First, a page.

When I got home, I had to face the bed bugs. I decided I couldn’t stay in my house that night. I could’ve gotten a hotel room but I realized that I didn’t want to be alone, so I sent out an SOS via text to a few friends to see if they were willing to take me in. I didn’t hear back for a little while – maybe an hour? – and concluded that none of my friends was willing to help me. Which led to the thought that humanity is essentially selfish. Which led to the thought that all of us, in the end, journey through Life alone. Then I got texts back from all of my wonderful friends saying that they would gladly take me in, which made me feel very loved. But the negative thought process had already taken hold and couldn’t be reversed, even by factual contradiction. I was sinking further into the hole.
I stayed with my friend Sherry that night and her company was enormously helpful. I didn’t tell her I was sliding into an episode – I wasn’t sure of it myself – and I’m confident that my behavior provided no clues. Just being with her made me feel lighter. We had a delightful dinner together and laughed our way through three episodes of “Miranda” on Hulu. Sherry made me breakfast the next morning and, while she was there, I really felt OK. As soon as she left for work, though, the heaviness returned. Depression thrives in isolation, and isolation is sometimes unavoidable. I headed home to meet the exterminator and, by the time I got there, I felt low enough that I texted my therapist to schedule an emergency phone appointment for that evening. Meanwhile, the exterminator did an inspection and confirmed the bed bugs and I pulled out the clothes I would need for the week and washed them and I arranged to stay another night with Sherry. I don’t think anyone observing me taking care of all this business would have suspected how profoundly sad I felt. But as soon as I stopped moving and got on the phone with my therapist, I completely broke down. And through tears I asked her what was the point? Because I just didn’t see the point.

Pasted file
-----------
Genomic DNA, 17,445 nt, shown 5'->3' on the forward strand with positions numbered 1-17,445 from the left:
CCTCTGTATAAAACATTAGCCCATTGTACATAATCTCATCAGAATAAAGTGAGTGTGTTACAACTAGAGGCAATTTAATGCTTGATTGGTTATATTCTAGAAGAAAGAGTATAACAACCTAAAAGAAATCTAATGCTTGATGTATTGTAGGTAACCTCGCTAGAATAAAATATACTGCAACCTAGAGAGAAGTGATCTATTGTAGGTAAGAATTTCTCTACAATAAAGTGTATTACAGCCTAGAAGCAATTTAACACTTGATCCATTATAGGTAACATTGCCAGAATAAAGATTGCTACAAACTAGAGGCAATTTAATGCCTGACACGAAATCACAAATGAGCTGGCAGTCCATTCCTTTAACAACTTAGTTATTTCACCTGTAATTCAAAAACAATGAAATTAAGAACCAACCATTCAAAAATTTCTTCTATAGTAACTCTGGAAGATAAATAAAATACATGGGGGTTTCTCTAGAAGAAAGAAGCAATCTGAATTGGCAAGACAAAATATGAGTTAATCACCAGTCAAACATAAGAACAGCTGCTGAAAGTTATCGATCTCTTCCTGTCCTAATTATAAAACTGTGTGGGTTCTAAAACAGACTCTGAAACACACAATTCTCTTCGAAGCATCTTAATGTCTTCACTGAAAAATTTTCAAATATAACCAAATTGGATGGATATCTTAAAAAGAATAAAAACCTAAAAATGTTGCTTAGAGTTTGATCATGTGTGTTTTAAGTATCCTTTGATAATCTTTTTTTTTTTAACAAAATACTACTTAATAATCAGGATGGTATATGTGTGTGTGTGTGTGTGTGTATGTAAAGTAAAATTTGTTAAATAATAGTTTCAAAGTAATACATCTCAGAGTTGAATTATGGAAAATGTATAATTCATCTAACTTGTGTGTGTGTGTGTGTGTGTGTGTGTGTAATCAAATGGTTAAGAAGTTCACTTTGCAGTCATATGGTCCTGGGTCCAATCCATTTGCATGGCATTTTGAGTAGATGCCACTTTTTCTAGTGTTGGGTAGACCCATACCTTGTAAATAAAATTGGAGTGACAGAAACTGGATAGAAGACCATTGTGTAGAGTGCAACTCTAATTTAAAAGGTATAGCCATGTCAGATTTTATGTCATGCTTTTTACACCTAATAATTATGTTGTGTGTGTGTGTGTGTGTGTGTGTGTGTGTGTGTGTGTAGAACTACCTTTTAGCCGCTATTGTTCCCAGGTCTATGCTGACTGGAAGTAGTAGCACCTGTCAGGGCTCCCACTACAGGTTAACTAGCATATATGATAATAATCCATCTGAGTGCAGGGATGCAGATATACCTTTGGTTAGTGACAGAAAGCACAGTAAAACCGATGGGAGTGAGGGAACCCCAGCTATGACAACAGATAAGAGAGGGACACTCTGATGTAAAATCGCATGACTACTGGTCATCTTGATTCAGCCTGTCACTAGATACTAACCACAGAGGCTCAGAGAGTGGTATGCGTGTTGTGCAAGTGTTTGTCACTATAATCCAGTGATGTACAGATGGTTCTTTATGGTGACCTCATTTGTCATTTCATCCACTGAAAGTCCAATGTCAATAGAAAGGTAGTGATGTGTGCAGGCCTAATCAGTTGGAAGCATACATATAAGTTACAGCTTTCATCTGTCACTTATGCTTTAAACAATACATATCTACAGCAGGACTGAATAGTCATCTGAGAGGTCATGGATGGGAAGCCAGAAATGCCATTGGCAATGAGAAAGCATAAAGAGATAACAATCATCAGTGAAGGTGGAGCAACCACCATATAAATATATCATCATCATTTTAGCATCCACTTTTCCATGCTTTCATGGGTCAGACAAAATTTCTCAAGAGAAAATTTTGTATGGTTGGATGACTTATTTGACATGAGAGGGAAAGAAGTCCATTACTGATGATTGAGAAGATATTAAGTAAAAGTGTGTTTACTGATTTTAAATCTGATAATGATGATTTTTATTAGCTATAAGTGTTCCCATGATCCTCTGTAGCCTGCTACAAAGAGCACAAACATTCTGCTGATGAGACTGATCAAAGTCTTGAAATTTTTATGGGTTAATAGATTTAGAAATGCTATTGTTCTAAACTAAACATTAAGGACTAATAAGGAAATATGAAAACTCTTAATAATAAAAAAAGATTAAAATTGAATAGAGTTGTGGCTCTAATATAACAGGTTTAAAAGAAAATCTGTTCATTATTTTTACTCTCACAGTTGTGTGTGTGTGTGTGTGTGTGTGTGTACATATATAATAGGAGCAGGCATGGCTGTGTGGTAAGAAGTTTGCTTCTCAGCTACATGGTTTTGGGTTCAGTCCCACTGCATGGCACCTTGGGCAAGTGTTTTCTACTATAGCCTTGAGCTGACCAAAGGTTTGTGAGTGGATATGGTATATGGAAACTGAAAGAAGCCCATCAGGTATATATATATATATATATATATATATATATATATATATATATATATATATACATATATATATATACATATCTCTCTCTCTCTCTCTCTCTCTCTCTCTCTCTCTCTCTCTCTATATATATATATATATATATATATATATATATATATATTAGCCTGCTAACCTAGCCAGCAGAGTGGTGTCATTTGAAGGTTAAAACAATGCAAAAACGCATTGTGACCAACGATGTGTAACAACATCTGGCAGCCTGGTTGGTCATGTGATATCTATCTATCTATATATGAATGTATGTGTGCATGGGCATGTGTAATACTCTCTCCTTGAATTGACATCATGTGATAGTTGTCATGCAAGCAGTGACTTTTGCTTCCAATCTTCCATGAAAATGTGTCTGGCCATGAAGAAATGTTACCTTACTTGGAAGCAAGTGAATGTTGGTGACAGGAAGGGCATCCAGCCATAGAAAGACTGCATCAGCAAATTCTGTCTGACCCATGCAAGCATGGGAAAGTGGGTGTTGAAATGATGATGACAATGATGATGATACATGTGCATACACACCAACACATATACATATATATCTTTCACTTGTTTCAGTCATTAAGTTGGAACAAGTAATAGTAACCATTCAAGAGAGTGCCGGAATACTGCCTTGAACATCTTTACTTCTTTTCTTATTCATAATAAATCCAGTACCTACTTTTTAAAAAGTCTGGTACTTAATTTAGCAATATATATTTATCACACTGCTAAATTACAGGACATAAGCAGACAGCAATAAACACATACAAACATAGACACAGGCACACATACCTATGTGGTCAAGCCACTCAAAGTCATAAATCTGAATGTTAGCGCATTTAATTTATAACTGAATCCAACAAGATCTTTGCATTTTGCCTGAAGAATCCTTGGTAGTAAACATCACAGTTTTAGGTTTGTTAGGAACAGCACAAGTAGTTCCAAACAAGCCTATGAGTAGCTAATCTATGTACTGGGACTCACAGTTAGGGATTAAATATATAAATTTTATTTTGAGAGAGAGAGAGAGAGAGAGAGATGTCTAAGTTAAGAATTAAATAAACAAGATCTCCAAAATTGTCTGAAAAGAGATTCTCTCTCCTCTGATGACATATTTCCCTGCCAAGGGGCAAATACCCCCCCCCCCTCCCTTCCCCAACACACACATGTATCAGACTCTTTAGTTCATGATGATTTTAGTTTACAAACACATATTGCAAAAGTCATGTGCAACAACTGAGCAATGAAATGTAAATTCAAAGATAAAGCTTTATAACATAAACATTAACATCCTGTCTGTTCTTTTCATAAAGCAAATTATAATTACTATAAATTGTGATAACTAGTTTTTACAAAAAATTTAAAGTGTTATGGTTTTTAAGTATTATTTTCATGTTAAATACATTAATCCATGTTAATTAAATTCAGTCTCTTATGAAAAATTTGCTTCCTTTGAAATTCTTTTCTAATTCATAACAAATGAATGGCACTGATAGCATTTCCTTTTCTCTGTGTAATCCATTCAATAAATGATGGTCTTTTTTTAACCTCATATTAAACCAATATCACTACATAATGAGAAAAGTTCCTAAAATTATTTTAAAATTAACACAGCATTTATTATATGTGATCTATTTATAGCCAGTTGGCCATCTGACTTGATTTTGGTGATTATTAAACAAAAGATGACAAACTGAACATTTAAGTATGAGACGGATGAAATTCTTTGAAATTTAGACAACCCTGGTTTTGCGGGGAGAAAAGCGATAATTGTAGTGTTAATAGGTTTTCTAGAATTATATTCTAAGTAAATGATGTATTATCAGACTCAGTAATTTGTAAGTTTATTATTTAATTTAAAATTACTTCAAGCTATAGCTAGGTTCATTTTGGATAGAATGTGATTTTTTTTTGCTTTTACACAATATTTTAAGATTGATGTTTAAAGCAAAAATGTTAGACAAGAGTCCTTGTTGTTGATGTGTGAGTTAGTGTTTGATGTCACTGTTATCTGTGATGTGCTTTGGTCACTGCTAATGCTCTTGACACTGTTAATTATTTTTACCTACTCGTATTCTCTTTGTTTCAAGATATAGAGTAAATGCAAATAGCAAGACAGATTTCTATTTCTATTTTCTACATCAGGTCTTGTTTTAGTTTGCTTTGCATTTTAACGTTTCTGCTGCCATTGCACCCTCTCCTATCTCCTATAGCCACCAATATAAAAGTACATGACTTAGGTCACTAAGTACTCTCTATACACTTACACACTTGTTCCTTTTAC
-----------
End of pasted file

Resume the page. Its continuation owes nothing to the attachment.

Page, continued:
The incredibly good news about this terrible episode was how quickly I came out of it. My emergency phone session took place at 6:00 p.m. on Monday evening, and by Tuesday morning, I felt a thousand times lighter. This was partly due to the fact that I got my period Tuesday morning (and here I’d like to say a hearty “Fuck You” to PMS in the late forties, both for its particular intensity and for the fact that, due to inconsistent periods, it ambushes you.) It was partly due to the fact my depression is simply not as severe as some people’s. Everyone is different. But I believe that my swift recovery was also due to the fact that I was prepared. I had a therapist to call, one with whom I’ve had a years-long relationship, who knows me well and had helped me through this kind of despair before. I also knew enough about the progress of depression to realize by Monday afternoon that I needed to talk to her ASAP. In addition, not only am I on anti-depressants, but my psychiatrist, with whom I’ve also had a years-long relationship, had recently upped my dosage. And on Sunday night, even before I was fully aware of how bad things were getting, I had the instinct to call on friends so that I would not have to spend the night alone in an unfamiliar place (not to mention a group of wonderful friends to call on who constantly come through for me.) While none of these things prevented this nasty episode from pulling me under, each and every one of them helped me to pop back up to the surface so quickly.